Councillor Joanna Byrne.
Two major issues, both of which are impeding Drogheda’s development, the lengthy delay in building the Port Access Northern Cross Route (PANCR) and the fact that the town straddles the Louth/Meath county boundary, were raised by Councillor Joanna Byrne at the October Council meeting.
The projects that have been approved under the second round of the Urban Regeneration and Development Fund (URDF) is due shortly and the Sinn Féin Councillor asked Louth County Council to contact Minister Darragh O’Brien once again to give it give one final push by highlighting the importance of the PANCR and to stress the need for the funding application to be considered.
“The PANCR is such a significant project, essential for the development of Drogheda and South Louth” Byrne said.
“It is a vital piece of infrastructure that is needed on so many levels to take heavy goods vehicles out of the town and relieve traffic congestion.
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“It will also pave the way for further residential, commercial and sporting development throughout the Northern Environs of Drogheda. Without the PANCR none of this is possible.”
Director of Service Frank Pentony said he would write to the Minister this week.
Councillor Byrne also told the meeting that Drogheda people who are “languishing n the housing list” were losing out on the chance to avail of social housing in new housing estates under the Part V system because, although the houses are in Drogheda, they are just the other side of the county boundary in County Meath.
Part V obliges a developer to allocate a percentage of the development for social housing.
“There are several new private housing estates being built around the outskirts of Drogheda, still in Drogheda but falling over the boundary into Co. Meath” Byrne said.
“This means Drogheda or Louth people on the housing list are excluded or ineligible to apply for these properties.”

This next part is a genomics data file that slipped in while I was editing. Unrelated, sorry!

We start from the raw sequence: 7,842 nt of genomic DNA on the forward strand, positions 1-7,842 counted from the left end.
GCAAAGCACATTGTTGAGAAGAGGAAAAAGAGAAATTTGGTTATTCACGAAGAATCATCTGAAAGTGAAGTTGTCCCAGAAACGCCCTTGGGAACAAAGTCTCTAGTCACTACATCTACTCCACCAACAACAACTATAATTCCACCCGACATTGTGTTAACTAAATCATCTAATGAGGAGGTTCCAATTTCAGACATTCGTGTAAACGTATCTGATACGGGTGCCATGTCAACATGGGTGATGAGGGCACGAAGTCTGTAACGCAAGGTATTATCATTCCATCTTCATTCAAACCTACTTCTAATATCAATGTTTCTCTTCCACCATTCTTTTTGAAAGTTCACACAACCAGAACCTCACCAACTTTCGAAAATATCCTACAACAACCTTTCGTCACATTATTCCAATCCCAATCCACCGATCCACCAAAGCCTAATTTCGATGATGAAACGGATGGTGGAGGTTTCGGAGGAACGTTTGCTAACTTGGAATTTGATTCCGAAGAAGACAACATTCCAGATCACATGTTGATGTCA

Cllr Byrne demanded that Louth's Director of Services for Housing liaise with Meath County Council for some cross-county collaboration regarding these Part Vs.
"Why should somebody born and reared in Drogheda be penalised like this because of a boundary? If they have done their time on the housing waiting list in their town they should be as eligible if not more so to apply for a house that becomes available in Drogheda rather than somebody from the far end of Meath. This is very unfair on the townspeople here and should be reviewed, some sort of cross-county agreement needs to be explored that stops Drogheda people being omitted from a chance of a house in these areas.”
Cllr Byrne also highlighted potential disparities between Local Authorities in the timeframes on housing waiting lists which could potentially see somebody 10 years on a housing list in Drogheda overlooked for somebody maybe 5/6 years on a housing list in parts of Meath to be successful in one of these houses. She described this as "exceptionally unfair to people in Drogheda.”
Louth’s Director of Services for Housing in Louth, Paddy Donnelly dismissed this idea and stated he was sure Meath's Director for Housing would be as unwilling to share their Part Vs with Louth as he would be to share his with Meath.
Speaking after the meeting Cllr Byrne said "this just once again highlights the need for a joined up approach to certain things by Louth and Meath County Councils.
“Drogheda is a unique scenario where it straddles both counties and the townspeople should not be penalised for that.
“I intend to explore this further and it could perhaps be something on the agenda for the upcoming inaugural meeting of the Drogheda and East Meath Councillors to explore.”
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